Policy Updates: Hill Happenings and Administration Activities

By Mike Weir February 11, 2019

Administration Activities

Federal Ending the Epidemic Plan

The President outlined a plan during his State of the Union to end the HIV epidemic. The Department of Health and Human Services (HHS) released documents detailing the plan, Ending the HIV Epidemic: A Plan for Americawhich aims to reduce new HIV infections by 75% in the next five years and by 90% in the next ten years. NASTAD will continue to engage with administration officials on the implementation of this plan. NASTAD will ensure a role for health departments and that the plan focuses on populations most impacted by HIV.

While no dollar figures have been released, we have been told that a “significant” amount of “new” resources will be included in the President’s budget proposal for FY2020. The President’s budget request will be released in mid-March. 

To achieve this goal, HHS will:

  • Focus on four key strategies: Diagnose, Treat, Protect, and Respond.
    • “Diagnose all individuals with HIV as early as possible after infection.”
    • “Treat the infection rapidly and effectively after diagnosis, achieving sustained viral suppression.”
    • “Protect individuals at risk for HIV using proven prevention approaches.” 
    • “Respond rapidly to detect and respond to growing HIV clusters and prevent new HIV infections.” 
  • Provide new targeted resources to 48 counties, Washington, D.C., and San Juan, Puerto Rico. These areas accounted for more than 50% of new HIV diagnoses in 2016 and 2017.
  • Provide new targeted resources to seven states (Alabama, Arkansas, Kentucky, Mississippi, Missouri, Oklahoma, South Carolina) that have a substantial rural HIV burden.
  • Lead Federal Agencies: HHS, Centers for Disease Control and Prevention (CDC), National Institutes of Health (NIH), Health Resources and Services Administration (HRSA), and Indian Health Service (IHS).

As outlined by HHS, the plan will fund three major areas:

  • “Increasing investments in geographic hotspots through our existing, effective programs, such as the Ryan White HIV/AIDS Program, as well as a new program through community health centers that will provide medicine to protect persons at highest risk from getting HIV.”
  • “Using data to identify where HIV is spreading most rapidly and guide decision-making to address prevention, care and treatment needs at the local level.”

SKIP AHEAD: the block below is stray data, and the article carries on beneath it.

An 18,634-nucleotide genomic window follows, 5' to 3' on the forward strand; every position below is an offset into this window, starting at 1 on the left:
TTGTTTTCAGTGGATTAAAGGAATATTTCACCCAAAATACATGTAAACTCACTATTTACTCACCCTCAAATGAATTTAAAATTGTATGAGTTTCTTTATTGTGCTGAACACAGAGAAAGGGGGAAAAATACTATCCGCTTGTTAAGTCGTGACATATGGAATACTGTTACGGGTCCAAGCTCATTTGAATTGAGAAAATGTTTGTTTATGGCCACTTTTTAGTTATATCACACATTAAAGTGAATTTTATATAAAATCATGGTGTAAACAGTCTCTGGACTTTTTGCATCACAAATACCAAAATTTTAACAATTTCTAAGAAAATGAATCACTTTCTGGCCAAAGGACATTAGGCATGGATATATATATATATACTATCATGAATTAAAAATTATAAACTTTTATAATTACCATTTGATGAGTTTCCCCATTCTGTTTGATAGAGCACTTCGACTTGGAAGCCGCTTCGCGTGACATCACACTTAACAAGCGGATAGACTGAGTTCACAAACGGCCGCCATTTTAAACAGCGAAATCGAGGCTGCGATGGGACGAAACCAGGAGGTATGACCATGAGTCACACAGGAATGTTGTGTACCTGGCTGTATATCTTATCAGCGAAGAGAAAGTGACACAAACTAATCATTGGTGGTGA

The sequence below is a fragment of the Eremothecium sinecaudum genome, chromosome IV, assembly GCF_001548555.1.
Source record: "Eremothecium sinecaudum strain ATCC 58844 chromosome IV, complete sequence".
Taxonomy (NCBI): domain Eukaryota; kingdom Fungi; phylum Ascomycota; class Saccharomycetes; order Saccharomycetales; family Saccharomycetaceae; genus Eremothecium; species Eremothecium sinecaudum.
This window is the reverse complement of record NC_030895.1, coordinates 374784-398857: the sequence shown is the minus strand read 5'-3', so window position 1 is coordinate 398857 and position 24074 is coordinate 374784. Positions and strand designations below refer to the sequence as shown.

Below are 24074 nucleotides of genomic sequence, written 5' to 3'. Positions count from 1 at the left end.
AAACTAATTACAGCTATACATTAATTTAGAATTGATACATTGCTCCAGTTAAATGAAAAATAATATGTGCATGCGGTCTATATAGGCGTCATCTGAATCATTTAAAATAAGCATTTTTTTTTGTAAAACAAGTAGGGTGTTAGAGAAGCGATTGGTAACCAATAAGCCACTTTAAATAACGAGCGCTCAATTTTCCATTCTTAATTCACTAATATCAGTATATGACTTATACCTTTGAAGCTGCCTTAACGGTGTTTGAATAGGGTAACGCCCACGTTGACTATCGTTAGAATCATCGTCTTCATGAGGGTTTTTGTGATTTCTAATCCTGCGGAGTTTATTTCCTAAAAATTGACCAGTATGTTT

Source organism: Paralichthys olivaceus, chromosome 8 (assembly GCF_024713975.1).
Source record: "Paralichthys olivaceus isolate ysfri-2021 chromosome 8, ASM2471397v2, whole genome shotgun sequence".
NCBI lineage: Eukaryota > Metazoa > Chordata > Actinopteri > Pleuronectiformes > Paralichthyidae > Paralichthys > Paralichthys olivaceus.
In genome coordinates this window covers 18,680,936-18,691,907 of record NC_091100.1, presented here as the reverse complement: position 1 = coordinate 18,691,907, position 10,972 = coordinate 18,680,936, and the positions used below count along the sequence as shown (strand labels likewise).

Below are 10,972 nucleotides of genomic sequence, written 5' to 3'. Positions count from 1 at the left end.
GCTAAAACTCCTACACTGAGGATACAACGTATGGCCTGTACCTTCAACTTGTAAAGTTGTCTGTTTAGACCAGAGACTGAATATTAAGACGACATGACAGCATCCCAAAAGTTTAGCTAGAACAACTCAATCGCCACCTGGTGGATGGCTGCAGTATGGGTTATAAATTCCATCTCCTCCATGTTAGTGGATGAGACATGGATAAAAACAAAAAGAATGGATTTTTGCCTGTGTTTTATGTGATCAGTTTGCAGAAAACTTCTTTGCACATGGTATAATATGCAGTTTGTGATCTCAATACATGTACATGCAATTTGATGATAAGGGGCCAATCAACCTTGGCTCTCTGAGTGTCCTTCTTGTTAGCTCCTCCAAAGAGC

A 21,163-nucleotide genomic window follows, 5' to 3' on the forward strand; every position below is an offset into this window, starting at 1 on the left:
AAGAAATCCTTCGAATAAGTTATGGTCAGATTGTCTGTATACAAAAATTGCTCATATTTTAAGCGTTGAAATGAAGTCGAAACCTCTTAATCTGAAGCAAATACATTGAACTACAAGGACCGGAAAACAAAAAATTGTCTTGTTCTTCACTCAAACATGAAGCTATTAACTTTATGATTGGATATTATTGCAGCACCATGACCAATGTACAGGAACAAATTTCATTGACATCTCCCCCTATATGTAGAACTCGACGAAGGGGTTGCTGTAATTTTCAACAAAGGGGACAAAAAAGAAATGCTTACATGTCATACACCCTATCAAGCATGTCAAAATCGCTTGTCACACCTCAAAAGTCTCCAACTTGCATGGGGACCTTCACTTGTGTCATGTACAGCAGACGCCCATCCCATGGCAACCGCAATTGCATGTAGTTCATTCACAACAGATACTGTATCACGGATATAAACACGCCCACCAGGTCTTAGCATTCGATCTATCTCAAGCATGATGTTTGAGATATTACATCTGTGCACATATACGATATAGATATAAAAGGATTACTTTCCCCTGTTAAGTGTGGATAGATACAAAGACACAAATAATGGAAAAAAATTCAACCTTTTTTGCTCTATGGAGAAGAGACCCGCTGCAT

• “Providing funds for the creation of a local HIV HealthForce in these targeted areas to expand HIV prevention and treatment.”

In a JAMAarticle, HHS officials Dr. Anthony FauciDr. Robert RedfieldDr. George SigounasRADM Michael Weahkee, and ADM Brett Giroir discuss the plan and say, “The President’s budget will ask Republicans and Democrats to make the needed commitment to support a concrete plan to achieve this goal.”

NASTAD released this statement and is working with the HIV community on a further response. NASTAD will continue to provide updates as additional plan details are released.  

National Black HIV/AIDS Awareness Day

National Black HIV/AIDS Awareness Day (NBHAAD) was February 7.The Centers for Disease Control and Prevention (CDC) has provided free tools in the NBHAAD Resource Center to help supportawareness activities and testing events. 

National HIV/AIDS Strategy and National Viral Hepatitis Action Plan Update

The Health and Human Services (HHS) Office of HIV/AIDS and Infectious Disease Policy (OHAIDP) is hosting listening sessions as it begins to update the National HIV/AIDS Strategy (NHAS) and National Viral Hepatitis Action Plan (NVHAP). NASTAD will provide comments.

  • Friday, February 22, 2019: In-person Listening Session at HHS from 11:00 a.m.–1:00 PM EST in Room 800 of the Hubert H. Humphrey Building, 200 Independence Avenue, SW, Washington, DC, 20201. RSVP by Thursday, February 14 by sending your name, title, and organization to HepHIVStrategies@hhs.gov.

OHAIDP previously held listening sessions during the 2018 National Ryan White Conference on HIV Care and Treatment, 2018 National HIV and Hepatitis Technical Assistance Meeting convened by NASTAD, and at the 2018 U.S. Conference on AIDS.

Hill Happenings

Congressional Hearings

The House Labor, Health and Human Services, Education, and Related Agencies  (LHHS) Subcommittee held a hearing focusing on actions the Administration has taken to weaken the Affordable Care Act (ACA). Topics discussed included decreased ACA outreach, advertisement, and enrollment activities and the promotion of short-term limited duration and association health plans.


NASTAD will host a webinar on Wednesday, February 13 from 3:00 – 4:00 PM EST to provide an overview of the Trauma-Informed Approaches Toolkit.

The updated Common Patient Assistance Program Application (CPAPA) was released along with an instructive companion document

Greater Than AIDS released a new campaign, Let’s Talk About HIV Treatment, with videos featuring young people sharing their journeys from diagnosis to getting into care and treatment to maintaining viral suppression.

Job and Project Opportunities

Assistant Director, Bureau of HIV/STD Field Services– New York

The New York AIDS Institute is hiring for an Assistant Director in their Bureau of HIV/STD Field Services. This posting closes on February 19.

Deputy Medical Director– Tennessee

The Tennessee Department of Health is hiring for a Ryan White Part B Director.

HIV/STD Prevention Program Manager– Maine 

The Maine Department of Health and Human Services is hiring for the HIV/STD Prevention Program Manager position within their Center for Disease Control and Prevention. This posting closes on February 15. 

Director, Ryan White Part B Program– Tennessee